2. The problem Hamiltonian matches the objective function (1) so that a ground state corresponds to an optimal solution to the problem.

  3. The path functions define a transition from to , where and as . Parameter controls the rate of change (possibly speeding up or slowing down) as time moves from start to finish .

The entire algorithm is defined by the time-dependent Hamiltonian:


A QA algorithm can be simulated classically using many random states to model superposition: (C3) is analogous to a simulated annealing schedule, except it modifies the problem landscape rather than a traversal probability; (C1) corresponds to choosing random initial states in a flat landscape; and (C2) to the target solution. See [10], [17] or [20]. QA belongs to the adiabatic model of quantum computation (AQC), which is a polynomially-equivalent [2, 13] alternative to the more familiar quantum gate model. QA algorithms typically use problem Hamiltonians from a subclass of those in the full AQC model; thus QA computation is likely not universal, although the question is open (see [22]).

2 Hardware platform and cost models

A D-Wave Two (DW2) platform contains a quantum annealing chip that physically realizes the algorithm in Equation 2. Qubits and the couplers connecting them are made of microscopic superconducting loops of niobium, which exhibit quantum properties at the processor’s operating temperature, typically below 20mK. See [7] for an overview.

The annealing process is managed by a framework of analog control devices that relay signals between a conventional CPU and the qubits and couplers onboard the chip, in stages as follows.

  1. Programming. The weights are loaded onto the chip. Elapsed time = .

  2. Annealing. The algorithm in (2) is carried out. Time = .

  3. Sampling. Qubit states are measured, yielding a solution . Time = .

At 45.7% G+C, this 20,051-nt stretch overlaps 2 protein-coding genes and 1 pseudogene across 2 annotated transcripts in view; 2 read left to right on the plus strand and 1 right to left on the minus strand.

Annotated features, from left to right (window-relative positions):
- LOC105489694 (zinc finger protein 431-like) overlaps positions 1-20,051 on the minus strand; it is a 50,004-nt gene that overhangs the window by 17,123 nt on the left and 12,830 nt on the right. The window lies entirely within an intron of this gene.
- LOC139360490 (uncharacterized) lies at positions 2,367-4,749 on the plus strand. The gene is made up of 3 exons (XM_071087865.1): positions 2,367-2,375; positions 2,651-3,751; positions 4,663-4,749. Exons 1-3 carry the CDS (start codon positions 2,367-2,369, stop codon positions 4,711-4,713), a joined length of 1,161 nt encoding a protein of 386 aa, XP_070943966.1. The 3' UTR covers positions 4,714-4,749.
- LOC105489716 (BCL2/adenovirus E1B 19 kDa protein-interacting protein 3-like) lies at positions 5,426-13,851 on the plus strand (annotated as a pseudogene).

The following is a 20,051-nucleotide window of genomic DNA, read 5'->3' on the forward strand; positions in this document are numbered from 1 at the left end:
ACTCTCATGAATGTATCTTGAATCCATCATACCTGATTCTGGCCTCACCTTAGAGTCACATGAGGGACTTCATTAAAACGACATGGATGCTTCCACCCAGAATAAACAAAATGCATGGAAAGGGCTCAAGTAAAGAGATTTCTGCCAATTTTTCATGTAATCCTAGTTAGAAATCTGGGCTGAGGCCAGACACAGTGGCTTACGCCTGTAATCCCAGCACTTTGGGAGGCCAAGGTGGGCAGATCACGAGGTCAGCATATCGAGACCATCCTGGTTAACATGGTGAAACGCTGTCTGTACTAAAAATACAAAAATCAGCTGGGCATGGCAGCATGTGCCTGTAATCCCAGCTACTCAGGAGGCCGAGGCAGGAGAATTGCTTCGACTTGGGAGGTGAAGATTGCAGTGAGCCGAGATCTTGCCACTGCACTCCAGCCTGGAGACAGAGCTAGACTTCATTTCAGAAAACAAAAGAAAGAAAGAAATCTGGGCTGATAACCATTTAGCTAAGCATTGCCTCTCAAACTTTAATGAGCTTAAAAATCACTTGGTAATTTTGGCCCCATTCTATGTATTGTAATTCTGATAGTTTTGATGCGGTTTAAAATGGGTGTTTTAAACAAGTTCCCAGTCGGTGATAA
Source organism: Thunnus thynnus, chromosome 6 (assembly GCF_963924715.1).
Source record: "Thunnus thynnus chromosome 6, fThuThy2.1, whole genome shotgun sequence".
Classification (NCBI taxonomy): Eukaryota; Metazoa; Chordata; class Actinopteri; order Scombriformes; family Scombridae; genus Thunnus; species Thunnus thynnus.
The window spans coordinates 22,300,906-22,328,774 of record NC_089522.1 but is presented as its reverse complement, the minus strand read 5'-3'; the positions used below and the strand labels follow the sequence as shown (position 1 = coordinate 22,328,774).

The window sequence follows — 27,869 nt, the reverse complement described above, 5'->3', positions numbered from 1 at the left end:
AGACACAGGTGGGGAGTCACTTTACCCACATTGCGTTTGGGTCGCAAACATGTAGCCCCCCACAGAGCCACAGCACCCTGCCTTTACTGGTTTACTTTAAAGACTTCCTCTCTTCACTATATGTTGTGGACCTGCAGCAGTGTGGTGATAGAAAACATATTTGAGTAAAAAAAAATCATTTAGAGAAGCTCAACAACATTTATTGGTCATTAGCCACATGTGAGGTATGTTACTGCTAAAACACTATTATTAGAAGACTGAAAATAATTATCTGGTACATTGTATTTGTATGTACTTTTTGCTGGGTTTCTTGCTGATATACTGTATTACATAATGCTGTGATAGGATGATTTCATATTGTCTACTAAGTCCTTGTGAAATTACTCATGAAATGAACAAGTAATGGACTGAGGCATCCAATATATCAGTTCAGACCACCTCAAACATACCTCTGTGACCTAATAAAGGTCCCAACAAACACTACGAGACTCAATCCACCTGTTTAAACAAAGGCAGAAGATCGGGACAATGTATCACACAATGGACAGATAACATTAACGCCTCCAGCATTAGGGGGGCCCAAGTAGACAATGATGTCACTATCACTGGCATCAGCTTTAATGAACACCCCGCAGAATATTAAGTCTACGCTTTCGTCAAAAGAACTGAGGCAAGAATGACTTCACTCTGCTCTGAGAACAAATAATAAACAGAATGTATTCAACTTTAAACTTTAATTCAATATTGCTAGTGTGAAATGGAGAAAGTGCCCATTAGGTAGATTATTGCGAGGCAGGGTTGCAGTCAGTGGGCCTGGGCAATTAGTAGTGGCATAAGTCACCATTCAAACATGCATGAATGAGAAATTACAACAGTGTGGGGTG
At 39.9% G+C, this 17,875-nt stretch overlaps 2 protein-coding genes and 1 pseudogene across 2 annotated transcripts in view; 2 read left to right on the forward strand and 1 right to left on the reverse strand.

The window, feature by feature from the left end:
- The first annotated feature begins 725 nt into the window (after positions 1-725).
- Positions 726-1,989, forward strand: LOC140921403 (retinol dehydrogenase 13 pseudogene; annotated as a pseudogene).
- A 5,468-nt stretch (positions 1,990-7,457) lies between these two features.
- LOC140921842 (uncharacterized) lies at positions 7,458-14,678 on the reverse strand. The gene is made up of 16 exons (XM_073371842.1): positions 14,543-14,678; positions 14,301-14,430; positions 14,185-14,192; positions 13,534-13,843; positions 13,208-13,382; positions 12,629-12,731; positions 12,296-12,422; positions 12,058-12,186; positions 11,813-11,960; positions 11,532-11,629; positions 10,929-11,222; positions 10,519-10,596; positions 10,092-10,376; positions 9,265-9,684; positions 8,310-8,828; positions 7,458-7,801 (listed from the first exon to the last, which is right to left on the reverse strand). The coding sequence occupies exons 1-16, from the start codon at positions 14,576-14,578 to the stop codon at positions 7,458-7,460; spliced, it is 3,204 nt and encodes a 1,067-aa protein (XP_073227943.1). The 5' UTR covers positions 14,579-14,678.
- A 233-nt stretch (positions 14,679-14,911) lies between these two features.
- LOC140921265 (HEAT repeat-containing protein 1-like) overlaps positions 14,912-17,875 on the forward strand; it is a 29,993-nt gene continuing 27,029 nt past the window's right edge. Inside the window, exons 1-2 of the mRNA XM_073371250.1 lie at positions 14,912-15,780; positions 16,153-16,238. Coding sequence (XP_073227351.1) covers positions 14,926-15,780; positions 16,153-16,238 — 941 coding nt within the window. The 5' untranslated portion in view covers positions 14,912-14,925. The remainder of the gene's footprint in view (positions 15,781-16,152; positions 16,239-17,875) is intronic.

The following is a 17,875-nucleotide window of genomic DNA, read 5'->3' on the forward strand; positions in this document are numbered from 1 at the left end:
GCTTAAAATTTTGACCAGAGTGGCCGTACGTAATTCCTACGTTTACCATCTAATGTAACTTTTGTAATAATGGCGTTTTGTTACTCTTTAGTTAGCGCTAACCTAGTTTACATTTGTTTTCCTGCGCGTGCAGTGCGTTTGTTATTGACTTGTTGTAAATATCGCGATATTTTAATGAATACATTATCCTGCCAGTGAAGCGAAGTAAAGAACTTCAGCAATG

4. Resampling. Steps 2 and 3 are repeated to obtain some number of sampled solutions.

Total computation time is therefore equal to


Component times vary from machine to machine; the system used in our tests has operating parameters shown in Table 1. Note that total time is dominated by what are essentially I/O costs; successive processor models have generally shown reductions in these times and this trend is expected to continue. Anneal time can be set by the programmer; the minimum setting is dictated by the system’s ability to shape and .

name qubits couplers temperature
V7 481 1306 14mK 30ms 20s 116s

Table 1: Operating parameters for the processor used in our tests.

2.1 Analysis

In algorithm engineering we can identify different levels of instantiation in a spectrum that includes the pencil-and paper algorithm, an implementation in a high-level language, and a sequence of machine instructions. The definition of time performance (dominant cost vs. CPU time) and the set of strategies for reducing it (asymptotics vs. low-level coding) depend on the level being considered. This framework applies to quantum as well as classical computation. This subsection describes instantiation layers and cost models for the quantum annealing algorithm realized on D-Wave platforms.

Asymptotics of closed-system AQC

Abstract AQC algorithms have been developed for many computational problems; see [22] for examples. For a given algorithm (a generalization of (2)) and input of size , let denote the minimum spectral gap, the smallest difference between the energies of the ground state and the first excited state at any time . Under certain assumed conditions, if is above a threshold in , then the computation will almost surely finish in ground state. Setting below the threshold increases the probability that a nonoptimal solution is returned. Typically is difficult to compute and bounds are known only for simple scenarios; some algorithm design strategies have been identified for “growing the gap” to reduce asymptotic computation times. See [12], [13], [16], [22], or [25] for more.

Quantum computation in the real world